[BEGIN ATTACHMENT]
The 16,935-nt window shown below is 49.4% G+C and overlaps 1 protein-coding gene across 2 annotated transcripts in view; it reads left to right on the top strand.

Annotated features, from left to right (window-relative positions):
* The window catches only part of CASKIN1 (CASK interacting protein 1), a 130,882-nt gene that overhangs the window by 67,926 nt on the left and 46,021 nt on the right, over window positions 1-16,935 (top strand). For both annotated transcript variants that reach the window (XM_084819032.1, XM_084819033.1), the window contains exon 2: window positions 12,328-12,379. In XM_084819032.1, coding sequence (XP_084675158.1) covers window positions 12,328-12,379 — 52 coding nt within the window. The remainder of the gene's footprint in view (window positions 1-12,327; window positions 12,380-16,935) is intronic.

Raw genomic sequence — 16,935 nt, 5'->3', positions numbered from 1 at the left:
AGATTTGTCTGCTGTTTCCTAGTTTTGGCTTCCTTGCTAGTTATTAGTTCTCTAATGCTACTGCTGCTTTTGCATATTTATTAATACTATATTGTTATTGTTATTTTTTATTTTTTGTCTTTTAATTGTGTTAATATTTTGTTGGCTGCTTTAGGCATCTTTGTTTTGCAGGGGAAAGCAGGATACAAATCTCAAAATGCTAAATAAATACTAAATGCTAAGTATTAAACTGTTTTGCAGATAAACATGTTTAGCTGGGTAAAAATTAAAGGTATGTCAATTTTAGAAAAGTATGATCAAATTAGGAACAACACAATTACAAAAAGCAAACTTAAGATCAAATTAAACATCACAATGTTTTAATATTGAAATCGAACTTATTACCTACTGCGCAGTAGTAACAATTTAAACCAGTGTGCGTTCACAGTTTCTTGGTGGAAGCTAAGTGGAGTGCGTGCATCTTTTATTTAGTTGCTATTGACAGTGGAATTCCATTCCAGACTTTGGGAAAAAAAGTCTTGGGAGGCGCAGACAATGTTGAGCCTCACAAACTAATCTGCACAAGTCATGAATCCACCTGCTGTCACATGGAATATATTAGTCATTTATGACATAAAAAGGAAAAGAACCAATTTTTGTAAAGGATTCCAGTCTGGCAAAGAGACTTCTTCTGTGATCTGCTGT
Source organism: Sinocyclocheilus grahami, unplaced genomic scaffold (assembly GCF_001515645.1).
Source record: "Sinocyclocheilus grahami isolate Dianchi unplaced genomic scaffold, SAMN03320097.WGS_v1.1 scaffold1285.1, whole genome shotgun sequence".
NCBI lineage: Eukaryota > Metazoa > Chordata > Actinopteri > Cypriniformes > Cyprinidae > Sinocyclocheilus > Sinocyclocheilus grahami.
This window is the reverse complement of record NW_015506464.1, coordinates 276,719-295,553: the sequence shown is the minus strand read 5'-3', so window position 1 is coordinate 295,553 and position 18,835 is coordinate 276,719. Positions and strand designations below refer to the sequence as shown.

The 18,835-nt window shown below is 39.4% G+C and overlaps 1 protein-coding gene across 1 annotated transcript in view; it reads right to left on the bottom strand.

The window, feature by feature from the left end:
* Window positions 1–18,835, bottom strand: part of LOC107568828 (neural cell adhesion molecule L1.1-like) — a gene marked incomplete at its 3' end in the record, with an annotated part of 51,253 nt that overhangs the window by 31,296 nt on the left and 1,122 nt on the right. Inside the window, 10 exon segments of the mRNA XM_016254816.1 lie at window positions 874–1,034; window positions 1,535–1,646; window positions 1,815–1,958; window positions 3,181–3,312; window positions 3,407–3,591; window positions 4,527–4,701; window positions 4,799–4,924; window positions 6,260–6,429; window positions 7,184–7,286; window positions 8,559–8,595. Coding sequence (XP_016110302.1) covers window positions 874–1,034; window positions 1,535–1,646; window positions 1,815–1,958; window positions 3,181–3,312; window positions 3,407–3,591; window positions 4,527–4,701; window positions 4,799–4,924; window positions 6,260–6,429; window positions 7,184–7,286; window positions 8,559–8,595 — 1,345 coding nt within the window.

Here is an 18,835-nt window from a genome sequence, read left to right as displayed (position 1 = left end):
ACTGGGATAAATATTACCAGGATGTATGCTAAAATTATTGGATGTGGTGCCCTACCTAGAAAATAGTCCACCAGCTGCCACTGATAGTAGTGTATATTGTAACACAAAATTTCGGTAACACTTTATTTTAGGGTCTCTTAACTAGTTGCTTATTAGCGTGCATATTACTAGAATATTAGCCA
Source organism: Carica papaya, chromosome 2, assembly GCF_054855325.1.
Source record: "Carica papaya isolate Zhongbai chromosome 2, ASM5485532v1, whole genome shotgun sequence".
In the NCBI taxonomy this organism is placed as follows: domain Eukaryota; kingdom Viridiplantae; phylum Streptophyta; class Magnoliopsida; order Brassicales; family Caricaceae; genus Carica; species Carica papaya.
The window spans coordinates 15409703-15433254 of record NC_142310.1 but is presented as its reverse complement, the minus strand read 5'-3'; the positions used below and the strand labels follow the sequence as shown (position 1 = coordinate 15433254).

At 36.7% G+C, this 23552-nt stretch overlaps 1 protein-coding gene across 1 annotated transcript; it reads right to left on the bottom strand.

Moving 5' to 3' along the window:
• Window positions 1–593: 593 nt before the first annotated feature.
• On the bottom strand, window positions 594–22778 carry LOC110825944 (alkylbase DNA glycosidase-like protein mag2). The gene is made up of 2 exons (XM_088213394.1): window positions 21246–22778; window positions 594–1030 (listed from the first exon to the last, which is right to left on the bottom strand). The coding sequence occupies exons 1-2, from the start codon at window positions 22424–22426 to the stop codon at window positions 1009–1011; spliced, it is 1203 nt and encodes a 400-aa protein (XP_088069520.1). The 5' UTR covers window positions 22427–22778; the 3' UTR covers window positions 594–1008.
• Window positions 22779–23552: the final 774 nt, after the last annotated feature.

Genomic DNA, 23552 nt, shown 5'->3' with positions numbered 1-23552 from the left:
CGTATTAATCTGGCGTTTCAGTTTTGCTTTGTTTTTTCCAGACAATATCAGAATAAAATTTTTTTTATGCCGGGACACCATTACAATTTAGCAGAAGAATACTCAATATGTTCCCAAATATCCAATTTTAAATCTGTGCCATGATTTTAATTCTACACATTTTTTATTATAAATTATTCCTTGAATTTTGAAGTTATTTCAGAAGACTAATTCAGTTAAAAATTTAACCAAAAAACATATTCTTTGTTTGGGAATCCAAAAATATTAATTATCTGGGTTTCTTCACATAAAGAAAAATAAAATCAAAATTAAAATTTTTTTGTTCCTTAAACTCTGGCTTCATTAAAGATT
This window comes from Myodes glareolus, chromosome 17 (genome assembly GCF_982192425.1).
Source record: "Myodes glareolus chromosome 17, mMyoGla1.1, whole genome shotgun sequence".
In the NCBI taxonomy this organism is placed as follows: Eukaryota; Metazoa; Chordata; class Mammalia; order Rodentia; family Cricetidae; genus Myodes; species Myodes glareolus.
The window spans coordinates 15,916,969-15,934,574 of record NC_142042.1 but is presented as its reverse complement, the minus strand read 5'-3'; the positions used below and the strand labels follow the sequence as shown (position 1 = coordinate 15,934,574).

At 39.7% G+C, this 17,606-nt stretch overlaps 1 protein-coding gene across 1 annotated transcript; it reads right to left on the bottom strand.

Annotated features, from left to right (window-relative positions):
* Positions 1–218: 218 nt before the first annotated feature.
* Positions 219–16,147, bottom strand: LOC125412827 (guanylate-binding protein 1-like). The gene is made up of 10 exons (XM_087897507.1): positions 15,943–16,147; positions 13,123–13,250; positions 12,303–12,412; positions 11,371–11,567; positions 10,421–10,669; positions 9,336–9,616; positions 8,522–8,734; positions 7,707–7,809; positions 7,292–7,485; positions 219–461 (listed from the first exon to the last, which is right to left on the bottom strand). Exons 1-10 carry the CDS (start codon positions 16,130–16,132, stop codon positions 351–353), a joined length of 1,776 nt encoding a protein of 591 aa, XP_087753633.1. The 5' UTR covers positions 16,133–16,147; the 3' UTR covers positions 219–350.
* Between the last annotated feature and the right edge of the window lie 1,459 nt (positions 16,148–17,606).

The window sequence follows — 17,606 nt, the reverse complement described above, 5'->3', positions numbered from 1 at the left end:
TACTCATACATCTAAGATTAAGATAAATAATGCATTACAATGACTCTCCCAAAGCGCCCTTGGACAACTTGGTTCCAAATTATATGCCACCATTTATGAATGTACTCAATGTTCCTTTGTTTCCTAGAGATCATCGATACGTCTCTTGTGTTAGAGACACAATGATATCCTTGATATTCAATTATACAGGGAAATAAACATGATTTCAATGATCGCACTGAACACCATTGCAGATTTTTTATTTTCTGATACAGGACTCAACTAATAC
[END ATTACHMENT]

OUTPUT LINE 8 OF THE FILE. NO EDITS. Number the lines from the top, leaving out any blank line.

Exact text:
NCBI lineage: Eukaryota > Metazoa > Chordata > Actinopteri > Cypriniformes > Cyprinidae > Sinocyclocheilus > Sinocyclocheilus grahami.